Study: Successful anti-HIV drug treatment requires 95% adherence
BY Advocate.com Editors
May 21 2003 12:00 AM ET
Researchers at the Center for AIDS Prevention Studies at the University of California, San Francisco, report in the journal AIDS Patient Care and STDs that successful long-term treatment of HIV infection with antiretroviral drugs requires at least 95% adherence to the drug regimen. Less strict adherence can lead to the development of drug-resistant virus and the eventual failure of the drug cocktail. The researchers also say lowered adherence is most often due to a combination of failures by both the patient in sticking to the regimen and health care providers in detailing the need to take every medication dose on time as prescribed. Specific barriers to adherence include lifestyle factors unique to each patient, regimen complexity, common adverse side effects resulting in poor tolerance, and poor patient-provider relationships.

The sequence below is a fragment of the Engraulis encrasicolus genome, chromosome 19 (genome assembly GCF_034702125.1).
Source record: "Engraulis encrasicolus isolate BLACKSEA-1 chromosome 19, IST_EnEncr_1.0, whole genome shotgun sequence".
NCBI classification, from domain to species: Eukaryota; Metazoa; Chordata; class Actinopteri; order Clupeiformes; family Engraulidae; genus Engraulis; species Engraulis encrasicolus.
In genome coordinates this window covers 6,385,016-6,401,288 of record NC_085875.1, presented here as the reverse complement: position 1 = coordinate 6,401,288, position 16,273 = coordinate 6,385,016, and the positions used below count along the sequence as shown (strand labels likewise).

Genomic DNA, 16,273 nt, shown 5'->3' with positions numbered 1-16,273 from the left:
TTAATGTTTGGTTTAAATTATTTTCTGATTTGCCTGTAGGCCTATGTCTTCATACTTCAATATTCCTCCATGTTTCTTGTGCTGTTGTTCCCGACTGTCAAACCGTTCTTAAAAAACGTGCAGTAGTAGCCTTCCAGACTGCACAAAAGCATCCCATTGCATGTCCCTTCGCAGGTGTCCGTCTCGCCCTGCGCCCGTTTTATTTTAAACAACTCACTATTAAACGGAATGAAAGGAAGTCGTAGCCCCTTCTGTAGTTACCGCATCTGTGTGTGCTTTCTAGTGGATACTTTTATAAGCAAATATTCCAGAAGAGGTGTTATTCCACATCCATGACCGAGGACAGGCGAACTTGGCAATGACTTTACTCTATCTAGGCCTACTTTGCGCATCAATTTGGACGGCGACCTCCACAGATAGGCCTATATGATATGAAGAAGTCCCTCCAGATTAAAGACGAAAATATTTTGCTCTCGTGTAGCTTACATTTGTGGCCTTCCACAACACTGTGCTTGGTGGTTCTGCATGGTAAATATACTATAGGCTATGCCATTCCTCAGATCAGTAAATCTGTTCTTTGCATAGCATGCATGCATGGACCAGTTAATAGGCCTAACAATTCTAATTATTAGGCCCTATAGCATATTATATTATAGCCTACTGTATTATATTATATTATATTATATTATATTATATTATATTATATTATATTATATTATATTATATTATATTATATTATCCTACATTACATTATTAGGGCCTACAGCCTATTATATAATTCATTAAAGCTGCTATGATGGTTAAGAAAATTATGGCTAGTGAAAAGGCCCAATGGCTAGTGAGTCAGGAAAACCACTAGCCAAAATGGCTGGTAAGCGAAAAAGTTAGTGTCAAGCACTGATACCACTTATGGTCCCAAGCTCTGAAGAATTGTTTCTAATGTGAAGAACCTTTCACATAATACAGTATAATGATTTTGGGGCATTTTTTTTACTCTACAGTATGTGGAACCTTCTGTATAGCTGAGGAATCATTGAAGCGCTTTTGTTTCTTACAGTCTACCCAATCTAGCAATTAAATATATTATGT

- Meet the Same-Sex Couple Who Made Dodger Stadium Swoon
- RuPaul's Drag Race's Miss Fame: I've Yet to Leave My 'Beauty Mark'
- WATCH: You’ll Cry When You See What Happened During That Gay-Straight Prom Date
- Op-ed: 5 Reasons Men's Health Needs a Trans Man On The Cover
- WATCH: Dodger Stadium Reacts to Same-Sex Couple on Kiss Cam
- The Top 175 Essential Films of All Time for LGBT Viewers